Billionaire Peter Peterson is spending lots of money to get people to worry about the debt and deficits rather than focus on the issues that will affect their lives. National Public Radio is doing its part to try to promote Peterson's cause with a Morning Edition piece that began by telling people that the next president "will have to wrestle with the federal debt." This is not true, but it is the hope of Peter Peterson that he can distract the public from the factors that will affect their lives, most importantly the upward redistribution of income, and obsess on the country's relative small deficit. (A larger deficit right now would promote growth and employment.)
According to the projections from the Congressional Budget Office, interest on the debt will be well below 2.0 percent of GDP when the next president takes office. This is lower than the interest burden faced by any pre-Obama president since Jimmy Carter. The interest burden is projected to rise to 3.0 percent of GDP by 2024 when the next president's second term is ending, but this would still be below the burden faced by President Clinton when he took office.
Furthermore, the reason for the projected rise in the burden is a projection that the Federal Reserve Board is projected to raise interest rates. If the Fed kept interest rates low, then the burden would be little changed over the course of the decade. Of course the Fed's decision to raise interest rates will have a far greater direct impact on people's lives than increasing interest costs for the government. (The president appoints 7 of the 12 voting members of the Fed's Open Market Committee that sets interest rates.)
The reason the Fed raises interest rates is to slow the economy and keep people from getting jobs. This will prevent the labor market from tightening, which will prevent workers from having enough bargaining power to get pay increases. In that case, the bulk of the gains from economic growth will continue to go to those at the top end of the income distribution.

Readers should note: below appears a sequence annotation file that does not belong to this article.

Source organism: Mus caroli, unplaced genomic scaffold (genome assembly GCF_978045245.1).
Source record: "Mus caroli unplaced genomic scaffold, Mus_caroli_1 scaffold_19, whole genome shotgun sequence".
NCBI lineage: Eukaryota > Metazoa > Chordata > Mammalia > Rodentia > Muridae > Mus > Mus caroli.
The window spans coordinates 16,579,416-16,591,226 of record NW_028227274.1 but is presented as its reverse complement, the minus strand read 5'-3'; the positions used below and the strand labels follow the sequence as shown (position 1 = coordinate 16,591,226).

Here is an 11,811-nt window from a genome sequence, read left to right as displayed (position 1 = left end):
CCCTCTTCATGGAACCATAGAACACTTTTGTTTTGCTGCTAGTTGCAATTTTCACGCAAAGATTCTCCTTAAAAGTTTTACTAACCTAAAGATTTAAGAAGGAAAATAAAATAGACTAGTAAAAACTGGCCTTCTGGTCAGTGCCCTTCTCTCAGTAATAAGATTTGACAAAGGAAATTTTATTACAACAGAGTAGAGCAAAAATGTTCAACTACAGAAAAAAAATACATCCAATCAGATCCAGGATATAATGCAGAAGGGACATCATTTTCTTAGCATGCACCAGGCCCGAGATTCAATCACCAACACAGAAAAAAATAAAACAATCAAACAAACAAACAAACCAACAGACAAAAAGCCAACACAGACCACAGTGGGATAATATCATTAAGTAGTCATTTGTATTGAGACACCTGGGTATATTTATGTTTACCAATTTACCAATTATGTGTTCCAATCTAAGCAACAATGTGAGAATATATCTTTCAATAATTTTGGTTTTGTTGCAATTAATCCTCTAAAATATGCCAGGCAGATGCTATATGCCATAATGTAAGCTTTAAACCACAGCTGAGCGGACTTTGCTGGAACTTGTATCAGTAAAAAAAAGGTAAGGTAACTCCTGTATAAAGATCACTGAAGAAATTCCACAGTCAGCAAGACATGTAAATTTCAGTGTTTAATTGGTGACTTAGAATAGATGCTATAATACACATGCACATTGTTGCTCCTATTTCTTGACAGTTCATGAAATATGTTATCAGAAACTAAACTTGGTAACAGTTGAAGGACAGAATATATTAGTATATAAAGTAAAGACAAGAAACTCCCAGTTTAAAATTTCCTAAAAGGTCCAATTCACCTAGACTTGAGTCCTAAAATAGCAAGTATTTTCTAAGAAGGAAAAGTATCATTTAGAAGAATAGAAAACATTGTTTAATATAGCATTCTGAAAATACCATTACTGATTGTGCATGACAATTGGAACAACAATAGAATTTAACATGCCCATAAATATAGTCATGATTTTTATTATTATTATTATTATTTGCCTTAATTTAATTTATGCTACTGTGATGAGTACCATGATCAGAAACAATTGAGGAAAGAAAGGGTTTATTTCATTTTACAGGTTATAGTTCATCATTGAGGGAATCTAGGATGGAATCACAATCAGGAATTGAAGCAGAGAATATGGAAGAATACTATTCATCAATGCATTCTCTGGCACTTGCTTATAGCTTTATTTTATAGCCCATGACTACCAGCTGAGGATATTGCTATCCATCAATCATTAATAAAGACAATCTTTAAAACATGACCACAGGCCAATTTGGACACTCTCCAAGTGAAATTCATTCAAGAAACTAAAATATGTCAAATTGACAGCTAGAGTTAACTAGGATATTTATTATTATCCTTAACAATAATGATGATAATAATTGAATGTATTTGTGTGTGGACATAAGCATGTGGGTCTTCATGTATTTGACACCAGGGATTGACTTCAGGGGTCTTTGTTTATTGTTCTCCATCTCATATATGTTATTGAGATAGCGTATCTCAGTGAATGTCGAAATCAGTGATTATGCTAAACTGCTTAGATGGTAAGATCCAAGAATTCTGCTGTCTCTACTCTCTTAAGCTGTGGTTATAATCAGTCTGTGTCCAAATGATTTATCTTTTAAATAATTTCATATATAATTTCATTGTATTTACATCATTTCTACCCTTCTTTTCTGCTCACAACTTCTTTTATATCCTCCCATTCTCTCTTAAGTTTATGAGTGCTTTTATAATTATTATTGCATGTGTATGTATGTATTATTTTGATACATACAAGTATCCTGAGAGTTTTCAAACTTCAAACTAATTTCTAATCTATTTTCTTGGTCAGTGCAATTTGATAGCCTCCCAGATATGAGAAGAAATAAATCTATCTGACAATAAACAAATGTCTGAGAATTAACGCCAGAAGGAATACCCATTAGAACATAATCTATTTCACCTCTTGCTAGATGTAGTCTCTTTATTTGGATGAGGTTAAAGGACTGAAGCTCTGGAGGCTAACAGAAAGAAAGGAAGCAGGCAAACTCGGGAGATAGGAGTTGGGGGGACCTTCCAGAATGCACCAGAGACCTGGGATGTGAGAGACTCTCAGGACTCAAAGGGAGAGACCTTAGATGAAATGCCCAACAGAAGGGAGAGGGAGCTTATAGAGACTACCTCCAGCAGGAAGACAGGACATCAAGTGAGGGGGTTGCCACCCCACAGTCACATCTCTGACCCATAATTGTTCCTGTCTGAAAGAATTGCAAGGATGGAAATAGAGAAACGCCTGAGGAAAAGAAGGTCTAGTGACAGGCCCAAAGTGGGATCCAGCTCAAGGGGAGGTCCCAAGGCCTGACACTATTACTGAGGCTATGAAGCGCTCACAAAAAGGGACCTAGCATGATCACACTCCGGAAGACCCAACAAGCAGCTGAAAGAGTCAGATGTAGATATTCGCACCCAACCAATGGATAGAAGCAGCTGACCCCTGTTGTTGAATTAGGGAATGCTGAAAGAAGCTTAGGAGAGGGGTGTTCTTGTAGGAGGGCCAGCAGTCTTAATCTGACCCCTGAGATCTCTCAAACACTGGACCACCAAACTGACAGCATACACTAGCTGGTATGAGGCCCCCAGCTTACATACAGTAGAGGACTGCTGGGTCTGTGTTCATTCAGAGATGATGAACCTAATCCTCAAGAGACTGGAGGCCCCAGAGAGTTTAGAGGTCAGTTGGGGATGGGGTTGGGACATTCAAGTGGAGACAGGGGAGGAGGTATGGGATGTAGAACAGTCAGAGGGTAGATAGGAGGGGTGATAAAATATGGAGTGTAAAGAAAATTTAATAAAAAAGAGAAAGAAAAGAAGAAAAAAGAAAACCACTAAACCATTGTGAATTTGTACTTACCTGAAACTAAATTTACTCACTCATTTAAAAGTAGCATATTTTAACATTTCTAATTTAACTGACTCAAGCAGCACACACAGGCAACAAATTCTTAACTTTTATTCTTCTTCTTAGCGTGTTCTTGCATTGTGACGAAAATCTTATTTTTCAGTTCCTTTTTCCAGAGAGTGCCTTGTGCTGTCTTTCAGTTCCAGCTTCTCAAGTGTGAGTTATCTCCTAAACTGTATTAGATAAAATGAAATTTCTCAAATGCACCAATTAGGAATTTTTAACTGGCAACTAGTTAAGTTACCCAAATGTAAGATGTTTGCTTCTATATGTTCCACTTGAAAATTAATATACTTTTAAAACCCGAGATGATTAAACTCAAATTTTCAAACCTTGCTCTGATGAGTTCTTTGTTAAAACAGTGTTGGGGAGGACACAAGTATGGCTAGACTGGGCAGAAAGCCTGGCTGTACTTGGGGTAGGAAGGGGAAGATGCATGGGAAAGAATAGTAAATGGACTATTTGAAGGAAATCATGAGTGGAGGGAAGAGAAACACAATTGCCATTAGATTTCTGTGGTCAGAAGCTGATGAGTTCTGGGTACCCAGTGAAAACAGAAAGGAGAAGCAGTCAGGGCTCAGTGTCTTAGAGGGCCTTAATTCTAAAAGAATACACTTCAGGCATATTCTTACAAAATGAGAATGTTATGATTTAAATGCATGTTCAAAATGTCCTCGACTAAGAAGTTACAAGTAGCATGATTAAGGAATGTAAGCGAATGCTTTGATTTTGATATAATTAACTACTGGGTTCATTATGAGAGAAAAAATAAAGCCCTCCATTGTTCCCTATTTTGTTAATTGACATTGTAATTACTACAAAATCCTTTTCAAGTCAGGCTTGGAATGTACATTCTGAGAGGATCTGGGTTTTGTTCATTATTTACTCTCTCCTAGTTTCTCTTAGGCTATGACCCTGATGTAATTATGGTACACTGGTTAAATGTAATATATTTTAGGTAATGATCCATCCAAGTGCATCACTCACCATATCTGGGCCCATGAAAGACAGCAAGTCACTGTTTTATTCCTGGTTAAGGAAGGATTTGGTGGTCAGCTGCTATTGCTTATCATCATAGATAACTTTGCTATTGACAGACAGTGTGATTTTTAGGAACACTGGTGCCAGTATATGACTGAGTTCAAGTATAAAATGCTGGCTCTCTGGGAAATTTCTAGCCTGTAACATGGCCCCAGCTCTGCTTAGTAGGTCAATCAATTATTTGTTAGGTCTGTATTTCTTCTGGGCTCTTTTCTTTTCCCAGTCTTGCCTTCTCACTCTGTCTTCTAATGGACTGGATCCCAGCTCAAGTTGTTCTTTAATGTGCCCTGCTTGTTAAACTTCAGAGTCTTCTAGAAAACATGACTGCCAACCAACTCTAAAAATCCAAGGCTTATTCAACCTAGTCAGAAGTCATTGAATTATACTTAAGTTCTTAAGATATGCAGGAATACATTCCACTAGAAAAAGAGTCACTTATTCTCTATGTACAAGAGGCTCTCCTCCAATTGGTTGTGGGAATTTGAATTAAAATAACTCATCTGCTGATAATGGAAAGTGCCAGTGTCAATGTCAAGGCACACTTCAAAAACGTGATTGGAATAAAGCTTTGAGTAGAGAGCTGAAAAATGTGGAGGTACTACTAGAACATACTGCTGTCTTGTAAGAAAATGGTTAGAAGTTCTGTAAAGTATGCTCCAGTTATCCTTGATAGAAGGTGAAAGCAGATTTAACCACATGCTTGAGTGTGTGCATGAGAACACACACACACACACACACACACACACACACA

The main reason that we saw strong wage growth at the end of the 1990s was that Alan Greenspan ignored the accepted wisdom in the economics profession, including among the liberal economists appointed to the Fed by President Clinton, and allowed the unemployment rate to drop well below 6.0 percent. At the time, almost all economists believed that if the unemployment rate fell much below 6.0 percent that inflation would spiral out of control. The economists were wrong, inflation was little changed even though the unemployment rate remained below 6.0 from the middle of 1995 until 2001, and averaged just 4.0 percent for all of 2000. (Economists, unlike custodians and dishwashers, suffer no consequence in their careers for messing up on the job.)
Anyhow, if the Fed raises interest rates to keep the labor market from tightening as it did in the late 1990s, this would effectively be depriving workers of the 1.0-1.5 percentage points in real wage growth they could expect if they were getting their share of productivity growth. This is like an increase in the payroll tax of 1.0-1.5 percentage points annually. Over the course of a two-term president, this would be the equivalent of an 8.0-12.0 percentage point increase in the payroll tax.
That would be a really big deal. But Peter Peterson and apparently NPR would rather have the public worry about the budget deficit.
It is also worth noting that the five think tanks mentioned in this piece that prepared deficit plans were paid by the Peter Peterson Foundation to prepare defict plans. They did not do it because they considered it the best use of their time.